WASHINGTON -- Safety standards for airlines and pilots would be dramatically toughened in legislation scheduled to be introduced Wednesday in Congress.
Prompted by the crash last February near Buffalo that has raised questions about pilot qualifications, training and fatigue, the "Airline Safety and Pilot Training Improvement Act of 2009" aims to find the most successful safety programs and mandate them for all airlines, said Rep. Jerry Costello, D-Ill., chairman of the House Aviation Subcommittee.
The bill would add tough new certification requirements for entry-level commercial pilots, require additional emergency training, improve availability of pilot records and mandate stricter rules to minimize pilot fatigue.
"Our bill is a serious effort to consolidate what we know industry-wide about aviation safety to improve safety performance going forward," Costello said in a statement.
The bill would:
• Require that all airline pilots obtain an Airline Transport Pilot license, which is currently only needed by captains. Pilots must have a minimum of 1,500 flight hours to obtain the license. Co-pilots may now be hired at airlines with as little as about 200 hours, though most begin airline work with more experience.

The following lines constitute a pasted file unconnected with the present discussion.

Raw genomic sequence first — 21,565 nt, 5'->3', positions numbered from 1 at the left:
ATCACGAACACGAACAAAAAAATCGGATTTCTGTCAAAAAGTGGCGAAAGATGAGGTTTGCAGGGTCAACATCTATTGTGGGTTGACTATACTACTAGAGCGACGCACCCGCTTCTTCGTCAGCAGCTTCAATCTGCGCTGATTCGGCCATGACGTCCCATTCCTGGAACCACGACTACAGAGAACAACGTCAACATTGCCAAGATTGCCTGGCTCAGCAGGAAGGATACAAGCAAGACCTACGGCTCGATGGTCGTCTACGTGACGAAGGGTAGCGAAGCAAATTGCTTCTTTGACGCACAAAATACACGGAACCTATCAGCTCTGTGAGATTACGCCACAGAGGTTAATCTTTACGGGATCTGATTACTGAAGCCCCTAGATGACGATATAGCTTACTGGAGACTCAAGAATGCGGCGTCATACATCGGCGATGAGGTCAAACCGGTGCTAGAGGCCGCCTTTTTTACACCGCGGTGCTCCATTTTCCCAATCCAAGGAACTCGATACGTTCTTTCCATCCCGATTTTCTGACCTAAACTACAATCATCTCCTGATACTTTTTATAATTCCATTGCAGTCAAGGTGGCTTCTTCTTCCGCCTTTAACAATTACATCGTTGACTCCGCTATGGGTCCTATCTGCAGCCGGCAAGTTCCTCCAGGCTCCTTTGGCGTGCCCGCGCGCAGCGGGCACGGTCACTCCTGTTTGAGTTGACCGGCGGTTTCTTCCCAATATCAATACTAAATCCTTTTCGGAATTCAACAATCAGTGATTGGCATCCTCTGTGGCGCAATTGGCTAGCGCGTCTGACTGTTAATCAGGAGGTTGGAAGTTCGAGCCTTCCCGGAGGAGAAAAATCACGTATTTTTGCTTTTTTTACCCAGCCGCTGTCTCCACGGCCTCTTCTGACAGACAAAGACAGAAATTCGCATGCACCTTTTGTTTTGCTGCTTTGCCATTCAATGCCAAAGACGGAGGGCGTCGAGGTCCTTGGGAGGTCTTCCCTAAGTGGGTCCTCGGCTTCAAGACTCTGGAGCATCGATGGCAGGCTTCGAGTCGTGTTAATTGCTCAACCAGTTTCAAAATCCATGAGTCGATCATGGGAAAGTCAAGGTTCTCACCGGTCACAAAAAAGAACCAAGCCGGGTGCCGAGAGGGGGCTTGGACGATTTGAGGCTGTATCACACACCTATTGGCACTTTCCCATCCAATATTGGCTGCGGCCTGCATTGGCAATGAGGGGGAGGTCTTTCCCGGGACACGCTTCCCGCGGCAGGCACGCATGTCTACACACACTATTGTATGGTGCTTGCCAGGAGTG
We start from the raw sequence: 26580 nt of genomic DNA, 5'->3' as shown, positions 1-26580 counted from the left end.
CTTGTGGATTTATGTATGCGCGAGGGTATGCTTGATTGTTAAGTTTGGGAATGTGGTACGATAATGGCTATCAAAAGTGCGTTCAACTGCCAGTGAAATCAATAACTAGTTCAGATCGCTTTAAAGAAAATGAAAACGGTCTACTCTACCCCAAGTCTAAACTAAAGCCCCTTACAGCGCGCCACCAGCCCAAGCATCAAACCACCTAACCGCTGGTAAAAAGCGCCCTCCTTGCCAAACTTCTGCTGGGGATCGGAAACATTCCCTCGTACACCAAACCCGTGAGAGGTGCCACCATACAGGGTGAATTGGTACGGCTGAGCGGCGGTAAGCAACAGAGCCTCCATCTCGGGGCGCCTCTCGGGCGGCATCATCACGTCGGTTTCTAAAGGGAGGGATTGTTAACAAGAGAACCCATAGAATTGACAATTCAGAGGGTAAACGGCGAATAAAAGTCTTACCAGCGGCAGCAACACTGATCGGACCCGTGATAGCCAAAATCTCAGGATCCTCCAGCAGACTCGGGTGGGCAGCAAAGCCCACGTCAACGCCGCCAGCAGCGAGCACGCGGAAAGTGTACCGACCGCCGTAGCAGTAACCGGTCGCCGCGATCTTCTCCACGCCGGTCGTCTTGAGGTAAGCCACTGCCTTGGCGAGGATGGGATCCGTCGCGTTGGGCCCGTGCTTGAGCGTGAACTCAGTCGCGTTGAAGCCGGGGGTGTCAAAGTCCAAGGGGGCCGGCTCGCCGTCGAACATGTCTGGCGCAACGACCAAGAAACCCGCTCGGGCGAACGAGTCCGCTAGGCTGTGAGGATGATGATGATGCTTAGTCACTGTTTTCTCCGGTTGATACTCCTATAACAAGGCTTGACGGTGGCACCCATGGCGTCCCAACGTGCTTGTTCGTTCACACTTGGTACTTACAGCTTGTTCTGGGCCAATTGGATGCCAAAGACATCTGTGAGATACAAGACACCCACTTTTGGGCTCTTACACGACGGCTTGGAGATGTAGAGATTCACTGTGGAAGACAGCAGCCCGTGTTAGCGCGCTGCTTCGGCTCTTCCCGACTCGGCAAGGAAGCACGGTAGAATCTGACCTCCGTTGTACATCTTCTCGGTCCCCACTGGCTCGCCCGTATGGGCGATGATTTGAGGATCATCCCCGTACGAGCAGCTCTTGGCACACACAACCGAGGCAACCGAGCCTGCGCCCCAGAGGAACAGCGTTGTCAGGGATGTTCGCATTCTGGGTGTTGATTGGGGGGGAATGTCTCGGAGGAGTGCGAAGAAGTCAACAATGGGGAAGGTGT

• Mandate that the Federal Aviation Administration (FAA) within 90 days set up a new database of pilot records so that airlines will have access to more information before they hire someone for the cockpit. The captain of the jet that crashed near Buffalo had failed several FAA-mandated tests of his piloting skills, but his airline did not know about all of them when it hired him.
• Direct the FAA within one year to rewrite the rules for how long pilots can work. Several attempts to rewrite the rules to make piloting less prone to fatigue have failed in recent decades. FAA Administrator Randy Babbitt also has vowed to update the rules.
• Require airlines and travel websites when they sell tickets to disclose the name of the carrier operating the flight. About half of all flights are operated by regional airlines working under contract to major carriers, but those regionals almost never sell tickets directly to passengers. Most of the regional flights are flown with the name of the major carrier painted on their aircraft.
• Set up numerous studies and task forces to examine how best to train pilots, minimize pilot fatigue and run a safe airline.
The Air Transport Association, which represents large carriers, issued a statement saying that it would prefer that current efforts to improve safety begun earlier this year by Transportation Secretary Ray LaHood be allowed to work before Congress passes legislation.
"We believe in that process, and we believe it should be allowed to proceed to a successful conclusion," said ATA President James May.
The Regional Airline Association said it welcomes changes that improve safety. Several parts of the bill are already contained in the association's safety initiative, it said in a statement.
The crash Feb. 12 of a Colgan Air turboprop, which killed 50 people, has raised numerous safety issues. A National Transportation Safety Board investigation has found that neither pilot may have gotten a full night's sleep. The pilots also reacted improperly to an emergency, raising questions about how well they were trained.